Preston Hall, Preston-on-Tees

Preston Hall is an early 19th century mansion house at Preston-on-Tees, Stockton-on-Tees, England. It has been a museum since 1953 and is owned by Stockton-on-Tees Borough Council. It is a listed building.[1][2] The house stands in 100 acres (0.40 km2) of parkland. The grounds of the house form Preston Park.

Preston Hall
Preston Hall, Preston-on-Tees is located in County Durham
Preston Hall, Preston-on-Tees
Location in County Durham
General information
LocationCounty Durham, England, UK
Coordinates54°32′10″N 1°20′13″W / 54.536°N 1.337°W / 54.536; -1.337Coordinates: 54°32′10″N 1°20′13″W / 54.536°N 1.337°W / 54.536; -1.337
OS gridNZ430158
Preston Hall museum in Eaglescliffe.
Victorian Street, Preston Hall Museum and Park

The manor of Preston on Tees was held in 1515 by William Sayer but was lost when the estates of Lawrence Sayer, who was a Royalist during the English Civil War, were sequestered and sold by the Commonwealth of England.[3] In 1673 the manor was purchased by George Witham and during the residency of the Witham family the manor house was known as Witham Hall.[3] In 1722 William Witham sold the estate to Sir John Eden Bt of Windlestone Hall and in 1820 it was sold again to David Burton Fowler.

In 1825 Fowler built the present Preston Hall as a modest two-storey three-bayed rectangular structure with a service wing.[2] The old manor house was retained in use as a farmhouse until its demolition in 1974.

In 1882 Marshall Fowler sold the estate to Robert Ropner,[3] a shipping merchant and shipbuilder, who was High Sheriff of Durham in 1896 and who became a baronet in 1904. He extended the property by the addition of substantial wing blocks, and in about 1900 he added a large and recently renovated winter garden or conservatory.[2] The Ropner baronets lived in the house until 1937 (in which year Leonard Ropner served as High Sheriff). It was acquired by the Stockton on Tees District Council in 1947.

On 3 June 1953, Preston Hall was officially opened for the first time as a museum, as part of the celebration of the Coronation of Queen Elizabeth II. In the 1970s, there were a number of additions made to the museum, including the building of the popular replica Victorian Street.[4]

Following a major redevelopment, the museum reopened to the public as Preston Park Museum & Grounds in 2012.[5] This has reinforced its reputation as one of the region’s major cultural attractions and, in its Diamond Jubilee year of 2013, was shortlisted for the prestigious Art Fund Museum of the Year award.[6]

The Hall’s grounds have become a popular local park, with woodland and riverside walks, an adventure play area and a skate park. Within the park are other attractions, including Butterfly World (a tropical rainforest hot house filled with a variety of species of butterflies and other animals), rowing boat hire from RiverShack and the volunteer-run Teesside Small Gauge Railway.

The MuseumEdit

Following the failure of a scheme to build housing on the site, the decision was made to transform Preston Hall into a museum and to use the grounds as parkland. The museum opened to the public 1953.[7] In April 2008, the Heritage Lottery Fund awarded a grant of £3.7 million towards a major refurbishment of the building and the museum's collections.[8]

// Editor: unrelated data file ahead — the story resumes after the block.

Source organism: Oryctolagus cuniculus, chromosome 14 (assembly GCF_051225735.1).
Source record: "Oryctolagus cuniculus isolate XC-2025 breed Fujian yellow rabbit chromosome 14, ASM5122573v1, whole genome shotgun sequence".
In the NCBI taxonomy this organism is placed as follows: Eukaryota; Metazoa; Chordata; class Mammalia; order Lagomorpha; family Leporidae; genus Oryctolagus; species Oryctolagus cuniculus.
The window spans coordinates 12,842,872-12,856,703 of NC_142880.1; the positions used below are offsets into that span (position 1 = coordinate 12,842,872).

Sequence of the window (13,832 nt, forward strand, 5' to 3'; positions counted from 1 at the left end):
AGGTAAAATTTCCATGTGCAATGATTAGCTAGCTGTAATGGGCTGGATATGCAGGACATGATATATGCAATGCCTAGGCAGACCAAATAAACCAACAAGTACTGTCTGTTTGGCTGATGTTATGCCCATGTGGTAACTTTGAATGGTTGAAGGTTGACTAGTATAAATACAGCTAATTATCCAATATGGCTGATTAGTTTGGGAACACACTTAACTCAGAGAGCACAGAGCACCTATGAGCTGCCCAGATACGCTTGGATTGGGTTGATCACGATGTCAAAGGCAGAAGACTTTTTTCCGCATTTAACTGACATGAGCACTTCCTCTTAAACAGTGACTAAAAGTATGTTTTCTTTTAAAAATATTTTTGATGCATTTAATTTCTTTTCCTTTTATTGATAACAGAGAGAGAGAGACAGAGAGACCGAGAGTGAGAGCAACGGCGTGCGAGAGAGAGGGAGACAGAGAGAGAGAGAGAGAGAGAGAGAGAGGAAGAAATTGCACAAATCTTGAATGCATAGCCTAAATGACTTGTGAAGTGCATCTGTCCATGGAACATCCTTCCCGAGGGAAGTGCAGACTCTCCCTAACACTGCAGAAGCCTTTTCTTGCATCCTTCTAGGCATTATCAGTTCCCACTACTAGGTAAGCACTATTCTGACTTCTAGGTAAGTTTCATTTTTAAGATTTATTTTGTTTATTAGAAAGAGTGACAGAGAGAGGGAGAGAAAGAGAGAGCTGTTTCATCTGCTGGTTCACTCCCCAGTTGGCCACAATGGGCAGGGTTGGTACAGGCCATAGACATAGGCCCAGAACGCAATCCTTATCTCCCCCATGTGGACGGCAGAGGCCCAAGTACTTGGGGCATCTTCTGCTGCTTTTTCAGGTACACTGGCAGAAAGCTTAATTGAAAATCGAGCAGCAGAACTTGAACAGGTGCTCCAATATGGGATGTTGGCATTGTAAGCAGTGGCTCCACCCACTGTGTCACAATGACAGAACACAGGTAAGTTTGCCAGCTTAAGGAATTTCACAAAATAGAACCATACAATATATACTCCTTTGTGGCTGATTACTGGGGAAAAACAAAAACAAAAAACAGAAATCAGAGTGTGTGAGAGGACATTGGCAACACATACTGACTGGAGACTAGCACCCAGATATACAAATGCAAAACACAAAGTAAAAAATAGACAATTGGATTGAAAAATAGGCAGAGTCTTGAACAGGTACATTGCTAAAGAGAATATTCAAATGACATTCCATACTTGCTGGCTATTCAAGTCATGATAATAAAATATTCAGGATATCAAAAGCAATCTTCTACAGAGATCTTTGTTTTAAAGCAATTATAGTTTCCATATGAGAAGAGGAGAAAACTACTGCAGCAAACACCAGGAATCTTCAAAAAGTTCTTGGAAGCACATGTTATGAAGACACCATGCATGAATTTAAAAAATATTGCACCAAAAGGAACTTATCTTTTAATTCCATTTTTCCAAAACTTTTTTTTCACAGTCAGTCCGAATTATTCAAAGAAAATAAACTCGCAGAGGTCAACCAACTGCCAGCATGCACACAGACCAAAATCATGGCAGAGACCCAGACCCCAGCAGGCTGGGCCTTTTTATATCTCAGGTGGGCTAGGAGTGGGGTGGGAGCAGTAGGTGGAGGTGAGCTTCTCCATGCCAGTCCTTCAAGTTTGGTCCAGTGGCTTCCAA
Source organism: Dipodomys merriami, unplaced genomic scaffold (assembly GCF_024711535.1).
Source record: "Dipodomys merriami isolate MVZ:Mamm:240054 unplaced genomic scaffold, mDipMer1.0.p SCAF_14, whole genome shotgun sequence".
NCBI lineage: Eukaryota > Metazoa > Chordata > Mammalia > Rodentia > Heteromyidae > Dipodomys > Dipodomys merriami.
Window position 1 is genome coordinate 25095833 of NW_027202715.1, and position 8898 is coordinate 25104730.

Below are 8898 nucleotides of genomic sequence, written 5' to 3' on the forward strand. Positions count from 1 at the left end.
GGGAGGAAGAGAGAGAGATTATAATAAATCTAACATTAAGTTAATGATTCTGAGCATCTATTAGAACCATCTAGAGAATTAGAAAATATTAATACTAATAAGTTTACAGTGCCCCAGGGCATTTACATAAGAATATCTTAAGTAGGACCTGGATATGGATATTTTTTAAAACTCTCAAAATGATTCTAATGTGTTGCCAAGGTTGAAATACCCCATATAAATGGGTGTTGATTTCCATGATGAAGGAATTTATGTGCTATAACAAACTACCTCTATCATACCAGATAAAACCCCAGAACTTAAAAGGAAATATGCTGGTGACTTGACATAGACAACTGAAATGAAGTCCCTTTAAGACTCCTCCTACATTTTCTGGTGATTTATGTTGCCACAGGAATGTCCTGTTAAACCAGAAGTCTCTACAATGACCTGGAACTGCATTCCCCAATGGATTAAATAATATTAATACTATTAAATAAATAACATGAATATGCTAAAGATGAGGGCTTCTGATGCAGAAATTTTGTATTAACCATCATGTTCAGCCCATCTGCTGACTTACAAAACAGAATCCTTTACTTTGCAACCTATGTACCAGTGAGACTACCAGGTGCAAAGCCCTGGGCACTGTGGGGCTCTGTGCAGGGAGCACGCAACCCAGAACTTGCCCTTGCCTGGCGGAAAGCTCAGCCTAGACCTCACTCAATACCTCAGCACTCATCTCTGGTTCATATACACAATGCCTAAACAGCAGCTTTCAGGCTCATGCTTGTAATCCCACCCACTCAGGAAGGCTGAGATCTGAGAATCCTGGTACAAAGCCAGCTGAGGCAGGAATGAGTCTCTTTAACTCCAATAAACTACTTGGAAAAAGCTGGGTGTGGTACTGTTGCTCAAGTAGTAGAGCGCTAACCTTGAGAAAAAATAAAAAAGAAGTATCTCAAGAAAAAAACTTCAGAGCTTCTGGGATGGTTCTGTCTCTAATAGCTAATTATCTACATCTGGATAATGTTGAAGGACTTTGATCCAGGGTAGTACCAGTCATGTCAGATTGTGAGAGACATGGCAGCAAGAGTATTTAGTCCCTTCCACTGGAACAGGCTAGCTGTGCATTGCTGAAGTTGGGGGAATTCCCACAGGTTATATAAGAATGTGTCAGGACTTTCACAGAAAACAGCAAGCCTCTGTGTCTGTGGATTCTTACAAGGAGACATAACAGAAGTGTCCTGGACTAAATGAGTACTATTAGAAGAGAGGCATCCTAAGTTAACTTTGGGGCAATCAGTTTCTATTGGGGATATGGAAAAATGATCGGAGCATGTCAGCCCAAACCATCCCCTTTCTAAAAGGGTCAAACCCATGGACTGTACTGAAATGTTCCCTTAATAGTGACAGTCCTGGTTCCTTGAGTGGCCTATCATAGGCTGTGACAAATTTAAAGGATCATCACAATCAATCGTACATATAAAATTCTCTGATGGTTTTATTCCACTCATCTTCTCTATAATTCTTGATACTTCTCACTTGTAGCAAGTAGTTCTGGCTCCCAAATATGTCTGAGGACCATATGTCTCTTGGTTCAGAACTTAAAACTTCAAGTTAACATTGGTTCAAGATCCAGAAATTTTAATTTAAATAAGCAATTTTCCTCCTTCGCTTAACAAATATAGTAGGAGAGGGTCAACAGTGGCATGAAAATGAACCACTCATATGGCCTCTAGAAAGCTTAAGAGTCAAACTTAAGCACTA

After its redevelopment, Preston Park Museum & Grounds now has four themed galleries, telling the stories of the Hall, the local area and the people who have lived here, as well as showcasing the many treasures held in the collection. This includes the famous Georges de La Tour painting The Dice Players, which is part of the Clephan Bequest. This bequest is at the heart of the museum’s collection, together with the outstanding Spence Collection of arms, armour and decorative objects and the Ions Collection of ceramics and glassware.[9]

Created from the Hall’s service wing and outbuildings, the replica Victorian Street is a favourite feature of the museum for many of its visitors. Representing life in 1895, people can step back in time and enjoy the range of recreated shops, a working tearoom and is brought to life by a team of costumed volunteers. The Victorian Street is often used as a set for filming, including TV and film.[10]

A key part of the redevelopment project was the restoration and reopening of the Victorian Walled Kitchen Garden and Orchard. This fine example of what was once a staple of stately homes now displays bright floral planting and heritage varieties of fruit and vegetables. It is open throughout the spring and summer.[11]

The museum also has a number of temporary exhibition gallery spaces, which hosts a changing series of exhibitions throughout the year. These showcase the museum’s rich collection, exhibitions of local and community interest, travelling exhibitions and more.

The Dice PlayersEdit

 
The Dice Players

The museum contains a notable oil painting called The Dice Players by Georges de La Tour. It is regarded as a superb example of the artist's work and, as well as being on display in the museum, has been loaned out for a number of prestigious major exhibitions.[12]

The painting was part of a collection left to the borough in 1934 in memory of Edwin Clephan, who had been born in Stockton, by his daughter Annie. The significance of this work was not realised until 1972, when the collection was being valued by Christopher Wood of Christie's. Believing it to be a work of some significance, Wood sought the opinion of Benedict Nicholson, a noted expert on de La Tour, who confirmed that this work was indeed from the hand of this French artist.

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